On a state-by-state basis, Medicare spending due to obesity was substantial, too, with shares varying from 5.2 percent to 10.2 percent in 2004.
The highest percent of obesity-attributable spending was found in Ohio (10.2 percent), Michigan (10.0 percent) and West Virginia (9.9 percent), while the lowest was in Hawaii (5.2 percent), Arizona (6.2 percent), and New Mexico (6.6 percent).
From the US Centers for Disease Control and Prevention
Raw milk can carry harmful germs that can make you very sick or kill you. If you’re thinking about drinking raw milk because you believe it has health benefits, consider other options.
Developing a healthy lifestyle requires you to make many decisions. One step you might be thinking about is adding raw milk to your diet. Raw milk is milk that has not been pasteurized (heating to a specific temperature for a set amount of time to kill harmful germs). Germs include bacteria, viruses, and parasites.
Making milk safe
Milk and products made from milk need minimal processing, called pasteurization. This process includes:
- Heating the milk briefly (for example, heating it to 161°F for about 15 seconds)
- Rapidly cooling the milk
- Practicing sanitary handling
- Storing milk in clean, closed containers at 40°F or below
While it is possible to get foodborne illnesses from many different foods, raw milk is one of the riskiest of all.
Remember, you cannot look at, smell, or taste a bottle of raw milk and tell if it’s safe to drink.
Risks of drinking raw milk
Raw milk can carry harmful bacteria and other germs that can make you very sick or even kill you. While it is possible to get foodborne illnesses from many different foods, raw milk is one of the riskiest of all. Getting sick from raw milk can mean many days of diarrhea, stomach cramping, and vomiting. Less commonly, it can mean kidney failure, paralysis, chronic disorders, and even death.
From the US Centers for Disease Control and Prevention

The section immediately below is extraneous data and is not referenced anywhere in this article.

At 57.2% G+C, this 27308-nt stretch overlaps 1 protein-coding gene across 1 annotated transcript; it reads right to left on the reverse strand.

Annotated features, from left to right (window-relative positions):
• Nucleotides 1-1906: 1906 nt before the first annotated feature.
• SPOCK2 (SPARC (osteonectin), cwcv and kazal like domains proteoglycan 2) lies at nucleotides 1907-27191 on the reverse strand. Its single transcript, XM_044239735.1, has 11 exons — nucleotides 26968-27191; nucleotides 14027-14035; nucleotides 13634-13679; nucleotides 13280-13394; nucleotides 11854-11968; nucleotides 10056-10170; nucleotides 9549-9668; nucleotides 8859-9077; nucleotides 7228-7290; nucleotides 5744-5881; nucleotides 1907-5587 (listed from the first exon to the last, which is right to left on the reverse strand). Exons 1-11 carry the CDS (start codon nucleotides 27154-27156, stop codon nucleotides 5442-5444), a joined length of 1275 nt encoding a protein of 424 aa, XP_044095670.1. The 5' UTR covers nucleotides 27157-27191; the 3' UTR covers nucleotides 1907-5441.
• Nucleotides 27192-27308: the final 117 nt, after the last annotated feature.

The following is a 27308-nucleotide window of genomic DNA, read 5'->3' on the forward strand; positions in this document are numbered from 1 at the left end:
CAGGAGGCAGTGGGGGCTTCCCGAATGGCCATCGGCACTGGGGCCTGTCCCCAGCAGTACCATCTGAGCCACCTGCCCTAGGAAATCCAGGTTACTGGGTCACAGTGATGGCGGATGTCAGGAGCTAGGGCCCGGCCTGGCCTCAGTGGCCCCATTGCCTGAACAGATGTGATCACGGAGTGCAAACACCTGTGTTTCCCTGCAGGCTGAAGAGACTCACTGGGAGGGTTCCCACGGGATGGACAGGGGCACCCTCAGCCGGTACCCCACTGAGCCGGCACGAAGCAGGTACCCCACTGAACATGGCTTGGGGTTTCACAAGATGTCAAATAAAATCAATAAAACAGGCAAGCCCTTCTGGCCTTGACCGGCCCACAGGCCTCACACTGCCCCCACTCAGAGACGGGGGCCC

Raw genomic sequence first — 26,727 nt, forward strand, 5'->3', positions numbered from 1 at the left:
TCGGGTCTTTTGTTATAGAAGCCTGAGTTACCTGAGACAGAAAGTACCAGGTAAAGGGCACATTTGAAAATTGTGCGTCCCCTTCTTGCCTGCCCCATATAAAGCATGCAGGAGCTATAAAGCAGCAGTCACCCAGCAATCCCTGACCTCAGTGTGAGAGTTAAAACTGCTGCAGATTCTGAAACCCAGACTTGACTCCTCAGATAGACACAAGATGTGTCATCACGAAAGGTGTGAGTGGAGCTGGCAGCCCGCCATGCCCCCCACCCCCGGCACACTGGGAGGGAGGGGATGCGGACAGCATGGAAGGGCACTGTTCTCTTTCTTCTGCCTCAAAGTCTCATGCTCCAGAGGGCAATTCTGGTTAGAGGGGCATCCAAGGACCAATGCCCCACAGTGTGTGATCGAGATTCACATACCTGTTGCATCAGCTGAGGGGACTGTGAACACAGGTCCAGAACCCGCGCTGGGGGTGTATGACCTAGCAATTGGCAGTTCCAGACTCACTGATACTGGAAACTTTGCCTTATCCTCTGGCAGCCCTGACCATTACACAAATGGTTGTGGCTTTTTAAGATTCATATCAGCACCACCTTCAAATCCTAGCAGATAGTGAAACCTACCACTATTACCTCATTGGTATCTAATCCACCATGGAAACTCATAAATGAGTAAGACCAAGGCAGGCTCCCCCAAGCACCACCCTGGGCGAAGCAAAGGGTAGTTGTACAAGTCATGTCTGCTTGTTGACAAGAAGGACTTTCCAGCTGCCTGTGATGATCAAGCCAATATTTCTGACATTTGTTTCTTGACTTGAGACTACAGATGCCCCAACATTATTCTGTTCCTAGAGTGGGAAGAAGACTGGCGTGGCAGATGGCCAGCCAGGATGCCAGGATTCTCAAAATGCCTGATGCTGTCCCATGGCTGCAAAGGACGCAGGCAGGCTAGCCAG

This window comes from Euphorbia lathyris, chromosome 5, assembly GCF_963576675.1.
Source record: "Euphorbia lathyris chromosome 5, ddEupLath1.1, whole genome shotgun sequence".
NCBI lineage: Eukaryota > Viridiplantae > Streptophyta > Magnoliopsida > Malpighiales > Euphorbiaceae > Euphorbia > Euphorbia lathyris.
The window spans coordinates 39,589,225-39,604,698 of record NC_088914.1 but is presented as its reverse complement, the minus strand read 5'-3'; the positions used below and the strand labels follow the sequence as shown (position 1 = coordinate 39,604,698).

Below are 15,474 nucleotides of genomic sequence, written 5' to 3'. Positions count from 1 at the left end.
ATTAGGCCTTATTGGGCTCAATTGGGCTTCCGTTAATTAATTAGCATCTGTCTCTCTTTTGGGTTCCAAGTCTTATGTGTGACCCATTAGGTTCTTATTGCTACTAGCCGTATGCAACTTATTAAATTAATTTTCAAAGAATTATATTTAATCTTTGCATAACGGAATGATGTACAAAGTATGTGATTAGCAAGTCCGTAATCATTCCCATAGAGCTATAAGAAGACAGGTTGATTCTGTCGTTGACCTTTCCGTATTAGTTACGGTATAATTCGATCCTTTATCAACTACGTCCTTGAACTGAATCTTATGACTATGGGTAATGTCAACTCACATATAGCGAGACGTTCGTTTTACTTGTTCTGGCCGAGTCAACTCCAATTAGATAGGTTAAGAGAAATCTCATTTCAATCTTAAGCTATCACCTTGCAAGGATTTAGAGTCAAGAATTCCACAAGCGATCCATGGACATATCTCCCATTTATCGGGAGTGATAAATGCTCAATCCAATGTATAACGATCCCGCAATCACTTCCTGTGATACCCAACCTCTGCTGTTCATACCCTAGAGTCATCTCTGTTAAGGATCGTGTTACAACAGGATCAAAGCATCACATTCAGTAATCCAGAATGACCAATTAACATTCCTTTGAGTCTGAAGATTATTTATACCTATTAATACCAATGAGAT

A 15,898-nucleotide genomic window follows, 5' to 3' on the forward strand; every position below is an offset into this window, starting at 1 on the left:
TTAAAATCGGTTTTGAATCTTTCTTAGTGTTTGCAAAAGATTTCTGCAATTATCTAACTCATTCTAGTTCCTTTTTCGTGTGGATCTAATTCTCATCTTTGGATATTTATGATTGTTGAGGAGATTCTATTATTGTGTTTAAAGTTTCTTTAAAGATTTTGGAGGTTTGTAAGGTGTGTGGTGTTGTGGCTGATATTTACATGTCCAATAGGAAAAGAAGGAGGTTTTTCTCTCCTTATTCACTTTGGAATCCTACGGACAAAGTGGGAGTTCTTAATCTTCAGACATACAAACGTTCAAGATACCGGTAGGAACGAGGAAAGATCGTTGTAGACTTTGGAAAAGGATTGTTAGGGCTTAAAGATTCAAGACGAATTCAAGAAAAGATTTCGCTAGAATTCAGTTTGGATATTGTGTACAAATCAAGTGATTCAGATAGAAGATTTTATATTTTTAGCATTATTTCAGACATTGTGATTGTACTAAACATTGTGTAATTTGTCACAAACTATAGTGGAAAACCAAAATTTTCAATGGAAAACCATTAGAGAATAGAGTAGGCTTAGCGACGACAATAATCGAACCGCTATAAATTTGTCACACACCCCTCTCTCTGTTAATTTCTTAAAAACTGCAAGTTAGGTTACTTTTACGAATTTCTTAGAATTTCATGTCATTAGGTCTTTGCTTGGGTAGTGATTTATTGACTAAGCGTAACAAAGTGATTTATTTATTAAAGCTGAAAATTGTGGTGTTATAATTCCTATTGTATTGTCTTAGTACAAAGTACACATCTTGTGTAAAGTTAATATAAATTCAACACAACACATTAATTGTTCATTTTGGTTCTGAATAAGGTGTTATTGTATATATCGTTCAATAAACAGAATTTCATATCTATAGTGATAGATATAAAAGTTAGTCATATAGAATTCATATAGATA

The average annual number of outbreaks due to drinking raw (unpasteurized) milk have more than quadrupled – from an average of three outbreaks per year during 1993-2006 to 13 per year during 2007-2012. Overall, there were 81 outbreaks in 26 states from 2007 to 2012.
As more states have allowed the legal sale of raw milk, there has been a rapid increase in the number of raw milk-associated outbreaks.The outbreaks, which accounted for about 5 percent of all food-borne outbreaks with a known food source, sickened nearly 1,000 people and sent 73 to the hospital. More than 80 percent of the outbreaks occurred in states where selling raw milk was legal.
As more states have allowed the legal sale of raw milk, there has been a rapid increase in the number of raw milk-associated outbreaks.
By Julie Rovner
If you get health insurance at work, chances are you have some sort of wellness plan, too.
But so far there’s no real evidence as to whether these plans work.
One thing we do know is that wellness is particularly popular with employers right now, as they seek ways to slow the rise of health spending. These initiatives can range from urging workers to use the stairs all the way to requiring comprehensive health screenings.
The 2014 survey of employers by the Kaiser Family Foundation found that 98 percent of large employers and 73 percent of smaller employers offer at least one wellness program. (Kaiser Health News is an editorially independent program of KFF.)
What makes wellness plans so popular?
It really is part of their strategy to help employees be healthy, productive, and engaged,” says Maria Ghazal, vice president and counsel at the Business Roundtable, whose members are CEOs of large firms. “And it’s really part of their strategy to be successful companies.”
And there’s another reason wellness has gotten so pervasive, said health consultant Al Lewis. It’s a big industry. Continue reading